Nineteen people lost their lives and many more suffered in cells, subject to starvation and physical torture. In the end, only one person came forward and apologized for the part she played in in the madness. Ann Putnam Jr. publicly stated that her accusations had been lies. She was a child at the time and very impressionable. While it is very probable that the adults surrounding her coached her in what to say and who to accuse, namely, their enemies in town, Ann simply claimed to have been bedeviled at that time and begged forgiveness for what she had done.



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Bibliography


Linder, Doug. "The Witchcraft Trials in Salem: A Commentary." An account of the Salem

witchcraft investigations, trials, and aftermath. Accessed March 14, 2018. http://law2.umkc.edu/faculty/projects/ftrials/salem/SAL_ACCT.HTM.


"The Salem Witchcraft Site." Salem Village History. Accessed March 14, 2018.

https://www.tulane.edu/~salem/Salem%20and%20Village.html.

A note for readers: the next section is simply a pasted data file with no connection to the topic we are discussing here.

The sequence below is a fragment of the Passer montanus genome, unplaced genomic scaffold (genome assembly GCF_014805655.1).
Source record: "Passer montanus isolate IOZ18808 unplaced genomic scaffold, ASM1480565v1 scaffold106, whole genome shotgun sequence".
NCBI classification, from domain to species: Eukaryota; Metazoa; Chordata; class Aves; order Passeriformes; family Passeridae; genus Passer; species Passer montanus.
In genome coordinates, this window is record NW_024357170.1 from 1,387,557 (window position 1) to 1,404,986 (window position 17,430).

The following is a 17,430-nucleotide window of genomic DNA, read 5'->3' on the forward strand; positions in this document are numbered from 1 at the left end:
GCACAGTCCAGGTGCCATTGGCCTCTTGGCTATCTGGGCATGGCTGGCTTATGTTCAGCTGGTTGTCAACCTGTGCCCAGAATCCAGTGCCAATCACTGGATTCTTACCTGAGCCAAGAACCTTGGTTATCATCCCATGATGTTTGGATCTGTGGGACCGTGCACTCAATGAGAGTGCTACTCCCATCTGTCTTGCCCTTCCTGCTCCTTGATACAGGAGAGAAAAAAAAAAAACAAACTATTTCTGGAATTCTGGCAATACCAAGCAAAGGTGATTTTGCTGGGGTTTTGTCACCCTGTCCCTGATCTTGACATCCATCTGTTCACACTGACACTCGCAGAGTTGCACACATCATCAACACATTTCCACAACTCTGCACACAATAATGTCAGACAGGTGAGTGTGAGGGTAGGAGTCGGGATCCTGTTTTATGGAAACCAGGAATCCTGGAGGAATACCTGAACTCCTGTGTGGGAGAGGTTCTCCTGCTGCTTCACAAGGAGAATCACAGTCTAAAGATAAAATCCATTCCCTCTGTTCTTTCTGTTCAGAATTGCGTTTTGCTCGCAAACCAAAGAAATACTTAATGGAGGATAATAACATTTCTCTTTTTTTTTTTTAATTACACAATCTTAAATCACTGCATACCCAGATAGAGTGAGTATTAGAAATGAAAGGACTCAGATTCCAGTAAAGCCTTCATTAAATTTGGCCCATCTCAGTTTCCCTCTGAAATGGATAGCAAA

"The Salem Witchcraft Site." 1690 Tax Comparisons. Accessed March 14, 2018.

https://www.tulane.edu/~salem/1690%20Tax%20Comparisons.html.


Linder, Douglas. "An Account of Events in Salem." The Salem Witchcraft Trials of 1692.

Accessed March 14, 2018. http://law2.umkc.edu/faculty/projects/ftrials/salem/SALEM.HTM.


O, Roshni. "The Salem Witch Trials." Power: The Devil in Disguise. Accessed March 14, 2018.

http://people.ucls.uchicago.edu/~snekros/The%20New%20World%20News/Roshni_P_ background.html.


Brooks, Rebecca Beatrice. "Reverend Samuel Parris: Was He to Blame for the Salem Witch

Trials?" History of Massachusetts. January 07, 2018. Accessed March 14, 2018. http://historyofmassachusetts.org/reverend-samuel-parris/.


Religious Aspects. Accessed March 14, 2018. https://msu.edu/~shahfaiz/Salem/religion.html.